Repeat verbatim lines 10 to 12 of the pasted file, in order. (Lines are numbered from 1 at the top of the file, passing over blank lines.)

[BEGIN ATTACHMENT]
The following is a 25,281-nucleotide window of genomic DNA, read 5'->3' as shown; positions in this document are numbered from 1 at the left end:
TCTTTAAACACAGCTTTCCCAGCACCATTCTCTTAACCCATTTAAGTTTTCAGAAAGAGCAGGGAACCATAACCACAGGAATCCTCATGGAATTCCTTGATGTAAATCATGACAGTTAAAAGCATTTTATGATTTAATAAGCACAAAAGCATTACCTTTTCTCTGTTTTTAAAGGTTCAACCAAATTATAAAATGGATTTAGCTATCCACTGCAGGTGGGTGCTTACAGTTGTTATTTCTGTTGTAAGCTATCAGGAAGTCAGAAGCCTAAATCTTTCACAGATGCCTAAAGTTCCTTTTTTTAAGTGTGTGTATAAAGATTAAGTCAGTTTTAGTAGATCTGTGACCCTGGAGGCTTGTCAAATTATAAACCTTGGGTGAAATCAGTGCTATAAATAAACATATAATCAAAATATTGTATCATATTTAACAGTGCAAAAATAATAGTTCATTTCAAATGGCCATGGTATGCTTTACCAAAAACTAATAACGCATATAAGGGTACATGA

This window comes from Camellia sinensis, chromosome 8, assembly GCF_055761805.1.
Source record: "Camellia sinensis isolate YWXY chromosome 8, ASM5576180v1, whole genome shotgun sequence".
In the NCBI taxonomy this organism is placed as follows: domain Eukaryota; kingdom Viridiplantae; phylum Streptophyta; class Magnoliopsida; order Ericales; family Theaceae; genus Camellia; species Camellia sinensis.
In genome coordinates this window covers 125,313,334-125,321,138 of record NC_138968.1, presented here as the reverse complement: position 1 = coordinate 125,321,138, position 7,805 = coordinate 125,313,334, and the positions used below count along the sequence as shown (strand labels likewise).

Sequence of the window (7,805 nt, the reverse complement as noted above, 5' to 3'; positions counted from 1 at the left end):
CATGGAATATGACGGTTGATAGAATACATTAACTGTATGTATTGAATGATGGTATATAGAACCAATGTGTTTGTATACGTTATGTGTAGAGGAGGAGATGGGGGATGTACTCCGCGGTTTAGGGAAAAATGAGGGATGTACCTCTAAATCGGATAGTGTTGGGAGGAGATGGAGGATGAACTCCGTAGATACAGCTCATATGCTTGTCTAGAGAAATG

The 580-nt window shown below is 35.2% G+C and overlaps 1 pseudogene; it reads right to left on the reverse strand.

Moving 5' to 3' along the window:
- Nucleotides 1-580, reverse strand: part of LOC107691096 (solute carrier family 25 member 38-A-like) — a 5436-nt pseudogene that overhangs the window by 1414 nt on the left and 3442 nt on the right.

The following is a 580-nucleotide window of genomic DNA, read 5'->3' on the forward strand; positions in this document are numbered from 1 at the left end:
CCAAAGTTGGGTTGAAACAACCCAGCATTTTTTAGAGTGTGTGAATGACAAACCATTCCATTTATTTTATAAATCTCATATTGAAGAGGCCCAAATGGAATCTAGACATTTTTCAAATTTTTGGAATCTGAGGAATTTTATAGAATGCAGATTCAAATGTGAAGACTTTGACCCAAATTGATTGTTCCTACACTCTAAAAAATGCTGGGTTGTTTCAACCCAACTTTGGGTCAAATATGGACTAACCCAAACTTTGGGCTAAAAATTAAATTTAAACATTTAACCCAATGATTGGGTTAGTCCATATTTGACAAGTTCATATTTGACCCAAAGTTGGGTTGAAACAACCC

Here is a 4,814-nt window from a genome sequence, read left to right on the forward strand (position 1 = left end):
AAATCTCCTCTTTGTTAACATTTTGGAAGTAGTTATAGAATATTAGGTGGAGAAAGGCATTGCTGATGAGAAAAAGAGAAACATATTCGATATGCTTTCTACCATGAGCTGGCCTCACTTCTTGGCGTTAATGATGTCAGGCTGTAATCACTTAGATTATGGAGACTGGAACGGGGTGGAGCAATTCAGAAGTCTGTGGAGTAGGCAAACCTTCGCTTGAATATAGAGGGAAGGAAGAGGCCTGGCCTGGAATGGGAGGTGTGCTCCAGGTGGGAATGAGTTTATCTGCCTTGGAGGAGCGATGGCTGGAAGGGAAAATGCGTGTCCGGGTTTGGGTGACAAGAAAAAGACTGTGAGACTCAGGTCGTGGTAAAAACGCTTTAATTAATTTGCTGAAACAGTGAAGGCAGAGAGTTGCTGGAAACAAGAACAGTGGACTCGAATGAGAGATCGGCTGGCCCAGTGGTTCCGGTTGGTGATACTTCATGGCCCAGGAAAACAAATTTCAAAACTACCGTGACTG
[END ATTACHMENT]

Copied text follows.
Moving 5' to 3' along the window:
- Nucleotides 1-580, reverse strand: part of LOC107691096 (solute carrier family 25 member 38-A-like) — a 5436-nt pseudogene that overhangs the window by 1414 nt on the left and 3442 nt on the right.

The following is a 580-nucleotide window of genomic DNA, read 5'->3' on the forward strand; positions in this document are numbered from 1 at the left end: